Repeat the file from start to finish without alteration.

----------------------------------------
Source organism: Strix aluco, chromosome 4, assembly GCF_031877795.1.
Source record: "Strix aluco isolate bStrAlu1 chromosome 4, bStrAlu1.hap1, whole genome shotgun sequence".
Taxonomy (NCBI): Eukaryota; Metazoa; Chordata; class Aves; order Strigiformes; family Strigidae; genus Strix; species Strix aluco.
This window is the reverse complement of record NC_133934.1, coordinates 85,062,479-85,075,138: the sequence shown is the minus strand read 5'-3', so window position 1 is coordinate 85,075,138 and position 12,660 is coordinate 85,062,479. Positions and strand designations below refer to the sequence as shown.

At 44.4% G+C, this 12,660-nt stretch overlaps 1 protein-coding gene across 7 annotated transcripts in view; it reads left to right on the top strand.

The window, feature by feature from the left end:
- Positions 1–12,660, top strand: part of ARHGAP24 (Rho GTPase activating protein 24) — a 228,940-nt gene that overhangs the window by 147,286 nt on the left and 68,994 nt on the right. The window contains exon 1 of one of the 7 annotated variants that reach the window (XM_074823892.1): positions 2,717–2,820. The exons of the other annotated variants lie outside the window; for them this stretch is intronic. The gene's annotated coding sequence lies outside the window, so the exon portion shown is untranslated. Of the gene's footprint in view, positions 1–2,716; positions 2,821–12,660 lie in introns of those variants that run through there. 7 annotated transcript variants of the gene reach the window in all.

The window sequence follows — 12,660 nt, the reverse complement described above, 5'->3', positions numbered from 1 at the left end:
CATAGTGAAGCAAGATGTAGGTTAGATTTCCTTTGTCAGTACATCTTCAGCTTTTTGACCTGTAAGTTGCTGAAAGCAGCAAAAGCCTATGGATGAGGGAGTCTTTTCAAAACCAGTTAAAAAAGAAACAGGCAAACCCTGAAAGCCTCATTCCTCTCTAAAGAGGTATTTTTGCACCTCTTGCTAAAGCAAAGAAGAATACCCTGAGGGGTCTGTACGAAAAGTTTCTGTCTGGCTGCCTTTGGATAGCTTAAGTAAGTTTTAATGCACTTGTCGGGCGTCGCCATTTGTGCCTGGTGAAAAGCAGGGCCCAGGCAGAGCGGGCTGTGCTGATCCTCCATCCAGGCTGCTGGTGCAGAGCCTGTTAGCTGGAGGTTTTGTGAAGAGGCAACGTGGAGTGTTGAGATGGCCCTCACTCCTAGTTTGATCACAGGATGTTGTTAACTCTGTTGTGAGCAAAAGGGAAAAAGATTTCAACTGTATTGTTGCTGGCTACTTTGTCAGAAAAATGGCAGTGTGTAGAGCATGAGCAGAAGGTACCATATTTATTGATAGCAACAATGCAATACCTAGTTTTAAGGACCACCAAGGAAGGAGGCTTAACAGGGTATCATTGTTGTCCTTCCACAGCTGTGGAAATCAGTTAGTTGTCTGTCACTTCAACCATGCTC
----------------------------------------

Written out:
Source organism: Strix aluco, chromosome 4, assembly GCF_031877795.1.
Source record: "Strix aluco isolate bStrAlu1 chromosome 4, bStrAlu1.hap1, whole genome shotgun sequence".
Taxonomy (NCBI): Eukaryota; Metazoa; Chordata; class Aves; order Strigiformes; family Strigidae; genus Strix; species Strix aluco.
This window is the reverse complement of record NC_133934.1, coordinates 85,062,479-85,075,138: the sequence shown is the minus strand read 5'-3', so window position 1 is coordinate 85,075,138 and position 12,660 is coordinate 85,062,479. Positions and strand designations below refer to the sequence as shown.

At 44.4% G+C, this 12,660-nt stretch overlaps 1 protein-coding gene across 7 annotated transcripts in view; it reads left to right on the top strand.

The window, feature by feature from the left end:
- Positions 1–12,660, top strand: part of ARHGAP24 (Rho GTPase activating protein 24) — a 228,940-nt gene that overhangs the window by 147,286 nt on the left and 68,994 nt on the right. The window contains exon 1 of one of the 7 annotated variants that reach the window (XM_074823892.1): positions 2,717–2,820. The exons of the other annotated variants lie outside the window; for them this stretch is intronic. The gene's annotated coding sequence lies outside the window, so the exon portion shown is untranslated. Of the gene's footprint in view, positions 1–2,716; positions 2,821–12,660 lie in introns of those variants that run through there. 7 annotated transcript variants of the gene reach the window in all.

The window sequence follows — 12,660 nt, the reverse complement described above, 5'->3', positions numbered from 1 at the left end:
CATAGTGAAGCAAGATGTAGGTTAGATTTCCTTTGTCAGTACATCTTCAGCTTTTTGACCTGTAAGTTGCTGAAAGCAGCAAAAGCCTATGGATGAGGGAGTCTTTTCAAAACCAGTTAAAAAAGAAACAGGCAAACCCTGAAAGCCTCATTCCTCTCTAAAGAGGTATTTTTGCACCTCTTGCTAAAGCAAAGAAGAATACCCTGAGGGGTCTGTACGAAAAGTTTCTGTCTGGCTGCCTTTGGATAGCTTAAGTAAGTTTTAATGCACTTGTCGGGCGTCGCCATTTGTGCCTGGTGAAAAGCAGGGCCCAGGCAGAGCGGGCTGTGCTGATCCTCCATCCAGGCTGCTGGTGCAGAGCCTGTTAGCTGGAGGTTTTGTGAAGAGGCAACGTGGAGTGTTGAGATGGCCCTCACTCCTAGTTTGATCACAGGATGTTGTTAACTCTGTTGTGAGCAAAAGGGAAAAAGATTTCAACTGTATTGTTGCTGGCTACTTTGTCAGAAAAATGGCAGTGTGTAGAGCATGAGCAGAAGGTACCATATTTATTGATAGCAACAATGCAATACCTAGTTTTAAGGACCACCAAGGAAGGAGGCTTAACAGGGTATCATTGTTGTCCTTCCACAGCTGTGGAAATCAGTTAGTTGTCTGTCACTTCAACCATGCTC